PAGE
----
Little voyager has a giant message
Southlanders are being asked to get behind a high-flying estuary bird to help combat family violence.
The kuaka, also known as bar-tailed godwit, undertakes one of the longest known migrations, flying from the Arctic to New Zealand in September before returning north in March and April.
The bird is being used as the emblem of the Kuaka Project, a nationwide initiative through the Ministry of Social Development E Tu Whanau (Stand up family) programme, to help address high levels of family violence in New Zealand.
Kuaka Project co-ordinator Hannah Bodger Kearns said that the bird, while quite ordinary in appearance, made an extraordinary migration, travelling tens of thousands of kilometres every year.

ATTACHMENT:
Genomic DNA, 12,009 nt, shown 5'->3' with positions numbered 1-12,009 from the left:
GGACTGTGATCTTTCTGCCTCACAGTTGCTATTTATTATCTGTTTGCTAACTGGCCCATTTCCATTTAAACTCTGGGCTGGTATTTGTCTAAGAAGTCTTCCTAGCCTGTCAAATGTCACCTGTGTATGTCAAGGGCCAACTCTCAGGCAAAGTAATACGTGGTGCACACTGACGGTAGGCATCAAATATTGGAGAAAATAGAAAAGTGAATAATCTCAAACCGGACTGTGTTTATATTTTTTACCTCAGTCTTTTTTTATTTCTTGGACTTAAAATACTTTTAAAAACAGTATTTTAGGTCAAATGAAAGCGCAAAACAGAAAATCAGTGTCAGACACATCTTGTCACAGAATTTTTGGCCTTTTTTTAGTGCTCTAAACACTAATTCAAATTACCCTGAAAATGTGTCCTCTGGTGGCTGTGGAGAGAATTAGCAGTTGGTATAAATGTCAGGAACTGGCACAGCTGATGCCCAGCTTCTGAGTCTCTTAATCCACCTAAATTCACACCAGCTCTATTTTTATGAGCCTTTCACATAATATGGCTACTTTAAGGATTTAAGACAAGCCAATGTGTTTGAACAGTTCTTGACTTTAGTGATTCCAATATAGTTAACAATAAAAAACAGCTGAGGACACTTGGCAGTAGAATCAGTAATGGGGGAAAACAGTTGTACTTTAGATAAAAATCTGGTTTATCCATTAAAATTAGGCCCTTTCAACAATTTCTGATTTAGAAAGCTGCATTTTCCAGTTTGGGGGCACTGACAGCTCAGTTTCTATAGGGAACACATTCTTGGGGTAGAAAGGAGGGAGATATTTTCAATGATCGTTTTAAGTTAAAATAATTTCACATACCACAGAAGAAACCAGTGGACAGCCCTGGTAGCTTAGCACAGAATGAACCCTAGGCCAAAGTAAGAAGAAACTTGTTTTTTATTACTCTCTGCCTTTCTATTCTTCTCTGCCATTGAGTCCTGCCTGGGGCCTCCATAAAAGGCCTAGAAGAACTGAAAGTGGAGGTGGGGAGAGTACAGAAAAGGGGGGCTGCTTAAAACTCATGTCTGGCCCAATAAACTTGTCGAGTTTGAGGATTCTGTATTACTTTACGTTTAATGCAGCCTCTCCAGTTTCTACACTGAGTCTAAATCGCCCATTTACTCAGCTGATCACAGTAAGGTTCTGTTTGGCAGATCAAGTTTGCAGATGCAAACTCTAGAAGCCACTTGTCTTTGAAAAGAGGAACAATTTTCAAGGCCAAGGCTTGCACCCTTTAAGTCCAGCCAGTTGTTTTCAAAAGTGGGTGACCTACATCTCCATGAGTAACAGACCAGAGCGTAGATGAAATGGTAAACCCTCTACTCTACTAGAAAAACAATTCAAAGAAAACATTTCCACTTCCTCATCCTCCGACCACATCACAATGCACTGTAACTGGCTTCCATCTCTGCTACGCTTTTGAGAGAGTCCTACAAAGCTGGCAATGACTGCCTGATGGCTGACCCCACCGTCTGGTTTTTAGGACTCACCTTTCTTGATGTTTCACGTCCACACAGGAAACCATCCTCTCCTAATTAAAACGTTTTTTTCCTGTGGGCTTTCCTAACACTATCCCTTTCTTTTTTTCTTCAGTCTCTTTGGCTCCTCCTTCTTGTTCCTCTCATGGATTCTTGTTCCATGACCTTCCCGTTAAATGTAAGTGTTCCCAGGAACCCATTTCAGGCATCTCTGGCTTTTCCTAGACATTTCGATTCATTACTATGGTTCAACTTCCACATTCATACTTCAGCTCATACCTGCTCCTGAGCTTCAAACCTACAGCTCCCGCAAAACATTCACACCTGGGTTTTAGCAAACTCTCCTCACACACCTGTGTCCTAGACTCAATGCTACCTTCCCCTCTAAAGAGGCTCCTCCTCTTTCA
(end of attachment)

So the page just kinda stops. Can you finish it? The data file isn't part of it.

Project organisers hoped to use the bird's epic journey to inspire ordinary Southlanders with their own journeys, raising nurturing, non-violent families, she said.
"Although bringing up a family is a longhaul proposition, even an ordinary-looking creature can perform extraordinary feats."
The annual arrival of the kuaka had been celebrated by iwi in the past, and one of the project's aims was to rekindle these celebrations, Ms Bodger Kearns said.
Organisers were encouraging Southland community groups to plan positive public events around different stages of the kuaka migration, linking them to family support and anti-violence messages.
The Kuaka Project would provide resources for stopping violence and information for the events, she said.
Police are called daily to about 200 domestic violence incidents nationwide - about one every seven minutes.
In 2012, police investigated nearly 90,000 family violence incidents.
Brent Kingsland, of Invercargill Police, could not be contacted for comment yesterday
Further information about the Kuaka Project can be found at www.facebook.com/HeKuaka.
The Southland Times